We built a basic utility function to help simplify it visually when creating a new synth:
function _newSynth(a, d, s, r, volume, sound)
local synth = playdate.sound.synth.new(sound)
synth:setADSR(a, d, s, r)
and a few random very basic placeholder/in-progress UI sounds I've been using:
boop = _newSynth(0.2, 0.02, 0, 0, 0.6, snd.kWavePOVosim)
beep = _newSynth(0, 0.04, 0, 0, 0.25, snd.kWaveSawtooth)
blop = _newSynth(0, 0.1, 0, 0.2, 0.4, snd.kWavePOVosim)
It's probably going to depend how deep you want to get into sound design. Do you know how envelopes work in general? Or if you're interested in learning, that would be a good place to start. If you don't, you may find that twiddling with ADSR can sometimes feel a little frustrating or unintuitive.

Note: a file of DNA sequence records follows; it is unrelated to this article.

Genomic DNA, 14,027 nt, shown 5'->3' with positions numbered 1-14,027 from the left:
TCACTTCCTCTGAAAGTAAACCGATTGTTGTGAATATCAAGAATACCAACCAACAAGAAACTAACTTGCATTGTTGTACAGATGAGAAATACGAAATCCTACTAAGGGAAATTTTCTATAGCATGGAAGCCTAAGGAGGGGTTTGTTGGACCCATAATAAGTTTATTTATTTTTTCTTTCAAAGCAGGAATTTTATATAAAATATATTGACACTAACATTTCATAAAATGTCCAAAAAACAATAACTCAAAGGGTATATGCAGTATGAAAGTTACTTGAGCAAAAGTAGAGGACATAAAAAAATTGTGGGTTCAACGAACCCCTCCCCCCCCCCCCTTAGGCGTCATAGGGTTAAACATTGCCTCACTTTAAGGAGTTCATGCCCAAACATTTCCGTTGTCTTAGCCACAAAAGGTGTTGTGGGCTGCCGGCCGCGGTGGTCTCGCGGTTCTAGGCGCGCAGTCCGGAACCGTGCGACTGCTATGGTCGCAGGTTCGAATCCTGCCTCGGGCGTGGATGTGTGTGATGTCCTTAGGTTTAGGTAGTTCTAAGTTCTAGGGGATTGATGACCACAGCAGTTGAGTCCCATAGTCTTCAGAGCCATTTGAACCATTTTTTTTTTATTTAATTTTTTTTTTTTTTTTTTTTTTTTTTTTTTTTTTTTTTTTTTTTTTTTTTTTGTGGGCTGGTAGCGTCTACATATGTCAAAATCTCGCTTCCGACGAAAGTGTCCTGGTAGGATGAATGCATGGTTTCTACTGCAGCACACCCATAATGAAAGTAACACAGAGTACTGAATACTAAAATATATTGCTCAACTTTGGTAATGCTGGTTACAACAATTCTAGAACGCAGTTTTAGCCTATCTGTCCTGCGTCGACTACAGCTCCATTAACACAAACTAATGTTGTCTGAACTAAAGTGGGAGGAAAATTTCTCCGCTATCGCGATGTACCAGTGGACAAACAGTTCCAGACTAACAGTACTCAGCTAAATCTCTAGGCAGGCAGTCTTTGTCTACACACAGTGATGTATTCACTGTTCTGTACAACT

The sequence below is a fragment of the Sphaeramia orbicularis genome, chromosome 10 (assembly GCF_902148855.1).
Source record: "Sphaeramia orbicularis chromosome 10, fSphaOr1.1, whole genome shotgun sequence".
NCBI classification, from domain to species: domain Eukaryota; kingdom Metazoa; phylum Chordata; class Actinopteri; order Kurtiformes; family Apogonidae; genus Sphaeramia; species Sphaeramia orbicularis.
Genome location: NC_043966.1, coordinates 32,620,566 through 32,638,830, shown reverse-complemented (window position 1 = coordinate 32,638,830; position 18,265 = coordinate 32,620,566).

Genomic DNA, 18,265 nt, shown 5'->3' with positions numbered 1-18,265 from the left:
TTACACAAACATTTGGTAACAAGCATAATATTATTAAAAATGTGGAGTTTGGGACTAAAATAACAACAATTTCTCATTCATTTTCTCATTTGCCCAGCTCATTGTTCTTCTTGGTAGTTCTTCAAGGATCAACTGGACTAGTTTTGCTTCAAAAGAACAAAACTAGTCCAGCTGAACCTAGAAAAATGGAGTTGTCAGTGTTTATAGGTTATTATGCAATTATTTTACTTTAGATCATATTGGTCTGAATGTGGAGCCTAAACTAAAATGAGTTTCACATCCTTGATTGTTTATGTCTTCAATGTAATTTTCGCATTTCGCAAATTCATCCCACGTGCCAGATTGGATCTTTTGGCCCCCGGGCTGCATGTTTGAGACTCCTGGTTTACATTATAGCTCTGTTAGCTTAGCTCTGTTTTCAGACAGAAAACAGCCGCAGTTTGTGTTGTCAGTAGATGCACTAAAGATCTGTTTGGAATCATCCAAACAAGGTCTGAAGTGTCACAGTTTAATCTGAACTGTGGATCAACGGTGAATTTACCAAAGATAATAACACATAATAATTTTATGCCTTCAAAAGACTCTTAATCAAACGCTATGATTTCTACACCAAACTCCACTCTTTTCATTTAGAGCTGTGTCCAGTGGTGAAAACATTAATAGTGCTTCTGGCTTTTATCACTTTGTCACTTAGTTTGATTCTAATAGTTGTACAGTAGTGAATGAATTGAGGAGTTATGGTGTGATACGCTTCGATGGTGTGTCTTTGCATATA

One tip to keep in mind is that the audio functions all use seconds as values, but that envelopes (for short UI sounds) can often have very small values, so you may want to think about it in ms, as many DAWs do.
Attack, Delay, and Release might land between 0.00s and 1.00s generally, but not limited to it. It's important to note that Sustain works differently, it's a volume value between 0 and 1 that the note sustains when it's being held, which is only particularly relevant if you're also using the [length] property of :playNote() to play your note.
There's tons of great info online about envelopes and sound design, so it really depends how crazy you want to go. The infograph on this page is a pretty good explanation of ADSR.